Dust level limits must be reduced to protect workplace health

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date: 1 September 2011

embargo: 00.01hrs Friday 2 September 2011

The TUC is calling today (Friday) for urgent action to reduce dust levels in the workplace, a hazard which is responsible for thousands of deaths in the UK every year.

In new guidance which is being sent out to all union safety reps, the TUC outlines the case for stronger action against dust and shows that the current standards used for the assessment of dust exposure in the workplace are totally inadequate.

The TUC publication says that there is now clear scientific evidence which suggests that the current UK limits for inhalable and respirable dust should be much lower. It cites research showing that a considerable number of the cases of cancer and lung diseases caused by dusts come from exposure that is well below the current legal limit.

This view is supported by the Institute of Medicine (IoM), an independent, non-profit organisation that works outside of government to provide unbiased and authoritative advice to decision-makers and the public. The IOM has said that 'the current British occupational exposure limits for airborne dust are unsafe and employers should attempt to reduce exposures to help prevent further cases of respiratory disease amongst their workers'.

TUC General Secretary Brendan Barber said: 'Because disease and death caused by the various types of dust can take many years to develop, both employers and regulators take them far less seriously than deaths caused by injury, yet they are just as tragic for both the workers and their families.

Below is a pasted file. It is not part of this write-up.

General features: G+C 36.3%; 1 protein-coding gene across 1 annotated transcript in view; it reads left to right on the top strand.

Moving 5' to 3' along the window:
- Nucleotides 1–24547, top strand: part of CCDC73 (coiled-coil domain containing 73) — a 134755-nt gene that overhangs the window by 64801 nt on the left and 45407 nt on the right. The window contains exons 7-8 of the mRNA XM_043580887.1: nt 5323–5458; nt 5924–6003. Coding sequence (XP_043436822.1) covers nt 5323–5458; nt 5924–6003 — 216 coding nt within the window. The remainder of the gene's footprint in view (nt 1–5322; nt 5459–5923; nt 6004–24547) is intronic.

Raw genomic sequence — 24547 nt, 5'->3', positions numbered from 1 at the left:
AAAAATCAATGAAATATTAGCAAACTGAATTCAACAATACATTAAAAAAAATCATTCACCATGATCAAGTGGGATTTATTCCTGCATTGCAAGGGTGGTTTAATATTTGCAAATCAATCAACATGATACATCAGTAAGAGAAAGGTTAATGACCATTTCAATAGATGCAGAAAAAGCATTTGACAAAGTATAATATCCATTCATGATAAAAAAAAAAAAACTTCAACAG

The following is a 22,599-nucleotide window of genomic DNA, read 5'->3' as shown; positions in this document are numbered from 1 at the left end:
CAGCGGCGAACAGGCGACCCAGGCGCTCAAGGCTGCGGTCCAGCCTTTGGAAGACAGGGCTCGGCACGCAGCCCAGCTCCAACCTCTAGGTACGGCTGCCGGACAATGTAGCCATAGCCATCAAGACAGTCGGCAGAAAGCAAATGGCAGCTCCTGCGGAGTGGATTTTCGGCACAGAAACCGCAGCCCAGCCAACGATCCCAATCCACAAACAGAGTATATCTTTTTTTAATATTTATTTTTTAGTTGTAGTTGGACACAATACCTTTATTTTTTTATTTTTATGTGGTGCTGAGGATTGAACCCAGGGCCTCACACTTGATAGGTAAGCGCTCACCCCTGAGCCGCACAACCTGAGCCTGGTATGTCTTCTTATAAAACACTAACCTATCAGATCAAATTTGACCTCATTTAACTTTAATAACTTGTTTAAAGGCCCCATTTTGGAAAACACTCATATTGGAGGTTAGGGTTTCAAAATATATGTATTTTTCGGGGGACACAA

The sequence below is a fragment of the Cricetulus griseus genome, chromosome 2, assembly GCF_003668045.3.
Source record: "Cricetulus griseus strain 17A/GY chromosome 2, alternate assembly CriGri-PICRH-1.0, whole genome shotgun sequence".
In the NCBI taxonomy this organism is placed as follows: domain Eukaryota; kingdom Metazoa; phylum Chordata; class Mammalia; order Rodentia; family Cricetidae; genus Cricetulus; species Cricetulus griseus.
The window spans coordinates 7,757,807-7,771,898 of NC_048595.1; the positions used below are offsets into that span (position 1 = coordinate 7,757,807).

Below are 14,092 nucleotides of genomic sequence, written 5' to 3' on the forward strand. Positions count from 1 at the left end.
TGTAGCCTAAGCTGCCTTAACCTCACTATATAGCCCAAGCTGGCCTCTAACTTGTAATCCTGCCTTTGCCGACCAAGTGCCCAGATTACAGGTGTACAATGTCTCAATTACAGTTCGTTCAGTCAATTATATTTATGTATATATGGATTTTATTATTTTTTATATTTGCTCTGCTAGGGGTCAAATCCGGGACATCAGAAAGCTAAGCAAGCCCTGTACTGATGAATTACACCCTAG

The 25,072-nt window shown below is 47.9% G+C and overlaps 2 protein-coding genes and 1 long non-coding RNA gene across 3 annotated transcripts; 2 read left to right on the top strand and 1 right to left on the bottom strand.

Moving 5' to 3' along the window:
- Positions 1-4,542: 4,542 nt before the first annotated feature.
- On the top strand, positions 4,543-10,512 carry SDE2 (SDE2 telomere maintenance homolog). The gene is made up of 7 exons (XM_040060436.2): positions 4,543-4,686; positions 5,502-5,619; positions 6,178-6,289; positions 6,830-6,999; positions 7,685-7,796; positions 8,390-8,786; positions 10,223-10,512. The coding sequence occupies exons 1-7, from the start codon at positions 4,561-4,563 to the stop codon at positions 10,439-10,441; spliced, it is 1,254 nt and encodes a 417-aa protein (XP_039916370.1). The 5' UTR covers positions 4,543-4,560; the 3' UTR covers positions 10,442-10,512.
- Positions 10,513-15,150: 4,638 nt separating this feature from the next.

'Each and every one of these thousands of deaths caused by dusts is avoidable. Given the scale of the problem we need an urgent examination of both the current standards and their enforcement.'

The TUC has looked at a range of dusts that are often found in the workplace, including silica, coal dust, talc and kaolin, and shown that even at current legal levels, a significant number of workers could be developing significant reductions in their lung function with profound results for future health.

As a result the TUC is seeking an urgent review of the legal standards as well as greater enforcement of existing ones. In the meantime it believes that employers and unions should agree lower industry-wide standards to protect workers.

NOTES TO EDITORS:

- Dust in the Workplace is available at http://www.tuc.org.uk/tucfiles/69/DUSTintheWorkplace.doc

- Congress 2011 will be held at the TUC's Congress House in central London this year. The event runs over three days, from Monday 12 to Wednesday 14 September. Free media passes can be obtained by visiting www.tuc.org.uk/the_tuc/tuc-19831-f0.cfm and filling in the online form. All applications for media passes must be received no later than noon on Monday 5 September. Any applications received after then will be processed when possible and may be subject to delay. Late applications will be subject to a £50 administration fee. Wi-fi will be available free of charge throughout the venue.

Contacts:

Media enquiries:
Liz Chinchen T: 020 7467 1248 M: 07778 158175 E: media@tuc.org.uk
Rob Holdsworth T: 020 7467 1372 M: 07717 531150 E: rholdsworth@tuc.org.uk
Elly Gibson T: 020 7467 1337 M: 07900 910624 E: egibson@tuc.org.uk

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